As GaN high-frequency, high-power transistors gain in popularity for the PA design of base stations, PA performance has significantly improved, with higher power than conventional Si LDMOS transistors and the capability of handling high-temperature and high-speed (high frequency) operation. This means that while transistor performance has improved, there is a need for greater durability in rigorous usage environments with respect to peripheral parts.
Fluctuations in operating temperature can greatly affect the selection of the Vdrain decoupling capacitor, which requires a large capacitance for stable PA operation.
While the advantage of an electrolytic capacitor is the large capacitance that can be obtained per unit, there is a risk of reliability in an environment of long-term continuous use at high temperatures, as with a base station PA. Today, the design that is widely adopted achieves the capacitance needed by connecting 10 to 20 3225-size chip multilayer ceramic capacitors (125℃-guarantee, 50 to 100 Vdc, 4.7 to 10 uF) in parallel for Vdrain decoupling.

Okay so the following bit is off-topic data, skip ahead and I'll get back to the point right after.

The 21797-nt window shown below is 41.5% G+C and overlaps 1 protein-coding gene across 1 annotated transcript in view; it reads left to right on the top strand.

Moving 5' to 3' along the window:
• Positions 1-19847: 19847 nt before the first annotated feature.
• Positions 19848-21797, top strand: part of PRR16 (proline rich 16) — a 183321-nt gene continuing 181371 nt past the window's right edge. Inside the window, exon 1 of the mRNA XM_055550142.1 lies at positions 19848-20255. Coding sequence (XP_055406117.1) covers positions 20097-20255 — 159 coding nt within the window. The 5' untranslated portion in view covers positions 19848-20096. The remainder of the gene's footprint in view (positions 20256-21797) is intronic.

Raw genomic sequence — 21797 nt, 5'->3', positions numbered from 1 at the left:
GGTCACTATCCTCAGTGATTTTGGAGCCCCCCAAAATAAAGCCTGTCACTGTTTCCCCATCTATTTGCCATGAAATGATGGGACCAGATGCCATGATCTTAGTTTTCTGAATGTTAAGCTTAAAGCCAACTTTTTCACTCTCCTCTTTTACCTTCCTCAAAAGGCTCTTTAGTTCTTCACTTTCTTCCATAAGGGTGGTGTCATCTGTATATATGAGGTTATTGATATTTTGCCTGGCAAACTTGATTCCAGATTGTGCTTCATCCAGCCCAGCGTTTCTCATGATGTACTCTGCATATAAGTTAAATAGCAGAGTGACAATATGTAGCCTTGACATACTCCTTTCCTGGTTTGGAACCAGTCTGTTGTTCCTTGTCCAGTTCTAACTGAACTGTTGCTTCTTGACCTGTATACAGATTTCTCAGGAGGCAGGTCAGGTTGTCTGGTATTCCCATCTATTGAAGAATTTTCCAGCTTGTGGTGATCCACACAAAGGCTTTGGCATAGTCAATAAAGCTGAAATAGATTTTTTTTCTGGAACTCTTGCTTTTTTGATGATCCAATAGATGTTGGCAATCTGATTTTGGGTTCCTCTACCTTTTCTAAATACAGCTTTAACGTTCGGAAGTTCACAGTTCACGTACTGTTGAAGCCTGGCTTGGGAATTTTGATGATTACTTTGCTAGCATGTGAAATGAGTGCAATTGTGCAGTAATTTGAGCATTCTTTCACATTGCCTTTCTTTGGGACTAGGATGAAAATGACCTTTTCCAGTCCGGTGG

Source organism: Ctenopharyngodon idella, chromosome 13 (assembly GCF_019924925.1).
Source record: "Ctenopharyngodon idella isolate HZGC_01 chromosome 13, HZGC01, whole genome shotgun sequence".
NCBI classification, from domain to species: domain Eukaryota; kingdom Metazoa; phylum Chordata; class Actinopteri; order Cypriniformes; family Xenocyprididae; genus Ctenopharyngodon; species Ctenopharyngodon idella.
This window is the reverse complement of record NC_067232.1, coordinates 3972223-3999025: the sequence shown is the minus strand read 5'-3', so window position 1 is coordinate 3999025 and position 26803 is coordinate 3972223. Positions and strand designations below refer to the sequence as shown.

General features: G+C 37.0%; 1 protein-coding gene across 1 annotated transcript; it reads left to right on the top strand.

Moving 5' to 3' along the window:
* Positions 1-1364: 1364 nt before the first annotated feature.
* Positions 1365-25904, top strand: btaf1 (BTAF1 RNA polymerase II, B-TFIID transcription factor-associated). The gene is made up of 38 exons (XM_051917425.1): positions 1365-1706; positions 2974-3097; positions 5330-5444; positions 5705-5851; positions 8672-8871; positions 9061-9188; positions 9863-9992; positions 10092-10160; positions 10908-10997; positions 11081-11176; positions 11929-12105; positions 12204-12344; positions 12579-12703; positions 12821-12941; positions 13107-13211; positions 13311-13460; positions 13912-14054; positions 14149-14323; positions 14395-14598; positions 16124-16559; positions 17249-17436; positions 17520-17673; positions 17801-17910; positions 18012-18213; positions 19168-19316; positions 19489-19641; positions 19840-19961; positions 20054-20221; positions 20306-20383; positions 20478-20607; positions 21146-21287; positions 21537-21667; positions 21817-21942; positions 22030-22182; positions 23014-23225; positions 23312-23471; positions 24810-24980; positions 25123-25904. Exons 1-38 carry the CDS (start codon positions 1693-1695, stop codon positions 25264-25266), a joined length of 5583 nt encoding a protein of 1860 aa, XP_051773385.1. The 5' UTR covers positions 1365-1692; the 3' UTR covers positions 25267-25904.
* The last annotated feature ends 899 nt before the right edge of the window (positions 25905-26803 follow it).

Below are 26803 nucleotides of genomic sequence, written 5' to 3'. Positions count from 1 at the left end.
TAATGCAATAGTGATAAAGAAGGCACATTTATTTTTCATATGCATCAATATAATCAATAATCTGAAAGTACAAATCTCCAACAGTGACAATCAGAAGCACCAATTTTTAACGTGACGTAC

However, recently, we are seeing designs that use GaN transistors to enable large voltage operation and that operate at a drain voltage 48 V, increased from 28 V. Because ceramic capacitors with a high dielectric constant have characteristics that reduce the effective value of capacitance as the applied DC voltage increases (DC Bias characteristics), the number of capacitors connected in parallel must be increased to secure the capacitance. Meanwhile, as the number of on-board parts increases due to multiple-output (increased Tx) specifications, the area of the decoupling capacitor must be reduced.
Murata offers a lineup of capacitors with metal terminals that can achieve a high capacitance while occupying a small area as a result of creating multilayer ceramic capacitors with two layers. Large (5750) chip multilayer ceramic capacitors tend to be avoided due to cracks caused by mechanical stress or cracks while soldering caused by the temperature cycle, but metal terminals can absorb that stress and successfully minimize those risks. The large capacity and space-saving design of capacitors for transistor Vdrain decoupling can provide greater design freedom.